I know what you're thinking - 'shut up, you got to go to Fiji.' And perhaps I should. Suffice to say that next time (and there will be a next time) we'll be bringing some friends along to ensure that we get some adult time to balance out the holiday.

Monday, June 6, 2011

Three days sans toddler

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No, the lack of words in the sentences above isn't a website malfunciton. I'm just enjoying the sound of silence while I’ve still got it. This weekend has seen a seismic split in our family; my husband has taken my toddler away to a family bach, leaving me here at home with our five-month-old while I recuperate from a throat infection. Aaaah, the blissful silence. Aaaaah, the blissful tidiness. Aaaaaah, the blissful opportunity to catch up on all those chores jostling for my attention. OK, so chores aren’t blissful as such, but the resulting order in our previous chaotic household is – and this isn’t an exaggeration – my personal nirvana.

My to-do list at the beginning of the weekend extended on to three pages, and, happily, very nearly each and every ‘to do’ has a jaunty little tick next to it. A random sample: clean the microwave, do the taxes, tidy each bedroom, sort out the playroom, write thank you notes… Bored yet? I haven’t been. I have set to with a joyful hustle-bustle not seen since Scrubbing Day on the Pippi Longstocking film (which, if you haven’t seen it, is very highly recommended… or at least it was totally awesome when I was 8).

I’ve also – touch wood – managed to sort out my baby’s rather antisocial habit of expecting a meal at 4am. With no fear of the toddler being woken up by the baby’s, ahem, plaintive bleats, I was able to deny said meal until 6.30am. (Strange things go through your head while trying to ignore your baby’s wails. My mind wandered away from ‘am I a neglectful mother’ territory on to much more important things such as who would come out on top in a battle between the sandpit and the vacuum cleaner. Conclusion: the sandpit; the vacuum cleaner would clog up and stop working before the sandpit was empty. One more fascinating tidbit: if you cough into your pillow, as is necessary when you are trying to make as little sound as possible so your baby isn’t woken up the moment she appears to have finally stopped crying, it provides a rather lovely warm circle for your ear to rest when you lay your head back down.) I should mention that I didn’t let her cry for two and a half hours – when I realised that she wasn’t just going to go back to sleep, I gave her a cuddle and a nappy change, and she went off to sleep after a just a little bit more complaining. The following night she didn’t wake till 5am, and after a quick cuddle was off to sleep again, ready for a feed at the socially acceptable time of 6.30am. Could we have knocked this on the head? Only time will tell.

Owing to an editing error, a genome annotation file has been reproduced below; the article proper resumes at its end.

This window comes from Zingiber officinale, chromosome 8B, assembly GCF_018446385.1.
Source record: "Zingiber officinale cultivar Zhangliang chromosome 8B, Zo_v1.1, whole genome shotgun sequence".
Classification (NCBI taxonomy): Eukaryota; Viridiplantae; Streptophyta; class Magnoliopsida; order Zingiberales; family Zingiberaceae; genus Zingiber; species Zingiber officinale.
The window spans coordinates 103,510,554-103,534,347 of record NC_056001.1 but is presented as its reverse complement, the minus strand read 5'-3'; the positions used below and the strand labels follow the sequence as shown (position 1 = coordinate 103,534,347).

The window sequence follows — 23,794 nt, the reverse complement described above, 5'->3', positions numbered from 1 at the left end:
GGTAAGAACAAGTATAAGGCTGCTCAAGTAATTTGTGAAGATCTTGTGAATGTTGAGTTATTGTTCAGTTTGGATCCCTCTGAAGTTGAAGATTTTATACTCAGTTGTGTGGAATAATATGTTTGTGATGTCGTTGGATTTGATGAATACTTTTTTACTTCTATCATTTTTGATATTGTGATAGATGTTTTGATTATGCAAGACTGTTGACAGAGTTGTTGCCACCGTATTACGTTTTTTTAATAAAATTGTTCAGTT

So my ‘new thing’ this week was to experience three consecutive nights and days without a toddler. I’m happy to say that while I have immensely enjoyed the relative peace and quiet, I am well and truly ready for her to come spinning, dancing and tumbling her way back into my house any minute now. I can’t wait to play with her and hear all about her holiday. I am looking forward to hearing her little voice speak its hilarious malapropisms. I am even keen to hide under a stuffy blanket from the bear/lion/witch that is coming down the driveway. Welcome back, little girl.

Monday, May 30, 2011

Writing Motherhood